As leaders, we often have an employee come to us with an issue or problem. As “make it happen” managers, we then focus on getting the problem solved and getting it done as quickly as possible. Thus, we take charge, tell the employee what to do, and are done with it.
But, to be an effective leader, we must resist this urge.
Instead, we need to lead with questions:
- What is your (the employee) solution to the problem?
- Why do you feel that this solution is the best action to take?
- After thinking it through, what are the consequences and possible unintended side effects of your solution?
“Successful leaders ask better questions, and as a result, they get better answers.” Anthony Robbins
By leading with questions, we are coaching and developing that employee. Done properly (with insightful and leading questions), the employee solves the problem himself. Or the employee recognizes a flaw in her thinking and changes her decision. Either way, the employee learns and becomes vested in the decision.
Leading with questions and coaching benefits everyone involved and the organization:
- The employee hones her critical thinking skills
- The employee has to work out all issues, think through the consequences, and decide on a course of action.
- These higher level strategic thinking skills are exactly what is needed in all organizations
- The employee feels respected and empowered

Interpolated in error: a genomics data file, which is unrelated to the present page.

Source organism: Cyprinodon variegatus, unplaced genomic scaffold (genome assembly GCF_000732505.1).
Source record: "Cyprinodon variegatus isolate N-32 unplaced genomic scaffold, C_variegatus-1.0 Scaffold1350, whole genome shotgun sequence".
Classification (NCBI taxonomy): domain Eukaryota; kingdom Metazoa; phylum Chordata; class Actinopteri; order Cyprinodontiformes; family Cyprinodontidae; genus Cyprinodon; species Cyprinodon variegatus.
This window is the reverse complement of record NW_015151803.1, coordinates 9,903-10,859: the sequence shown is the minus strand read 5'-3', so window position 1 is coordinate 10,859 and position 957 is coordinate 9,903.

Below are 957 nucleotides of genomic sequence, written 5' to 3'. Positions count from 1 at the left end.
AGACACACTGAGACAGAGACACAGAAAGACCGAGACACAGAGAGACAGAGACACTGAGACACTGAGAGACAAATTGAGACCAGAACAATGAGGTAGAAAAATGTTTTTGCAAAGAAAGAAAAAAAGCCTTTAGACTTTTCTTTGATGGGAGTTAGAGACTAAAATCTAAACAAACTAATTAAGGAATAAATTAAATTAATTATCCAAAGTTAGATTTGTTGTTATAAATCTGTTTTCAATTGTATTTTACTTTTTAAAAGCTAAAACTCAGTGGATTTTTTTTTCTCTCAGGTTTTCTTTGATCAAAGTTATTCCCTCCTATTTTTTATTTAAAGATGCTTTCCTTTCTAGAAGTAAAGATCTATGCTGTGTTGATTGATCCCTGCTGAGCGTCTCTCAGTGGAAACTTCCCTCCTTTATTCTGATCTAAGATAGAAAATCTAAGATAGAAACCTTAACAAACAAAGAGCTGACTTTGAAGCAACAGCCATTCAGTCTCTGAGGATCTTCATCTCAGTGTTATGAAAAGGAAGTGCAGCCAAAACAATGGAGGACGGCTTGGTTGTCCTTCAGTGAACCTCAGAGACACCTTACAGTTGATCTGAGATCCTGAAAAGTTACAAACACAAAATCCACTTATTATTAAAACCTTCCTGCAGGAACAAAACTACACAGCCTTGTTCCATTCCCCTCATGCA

- When a manager leads with questions and then truly hears what the employee is saying, the employee feels listened to and respected.
- This leads to improved motivation and engagement
- The leader does not become a crutch for the employee
- As the employee develops her strategic thinking skills and confidence, she becomes less likely to go to her manager for advice on similar issues.
- Instead, she just makes the decision herself on her own
With a confident and strategic thinking employee empowered to make decisions, the autonomy and accountability of the employee increases:
- It is his solution that he is implementing.
- And he owns the solution.
Further, with decisions made and problems solved at a lower level, the speed of decision making in the overall organization accelerates.
In order to make it happen for the organization overall, the leader needs to not “make it happen” on each individual decision. Instead, the leader needs to coach and lead with questions to help the employee come up with the solution herself.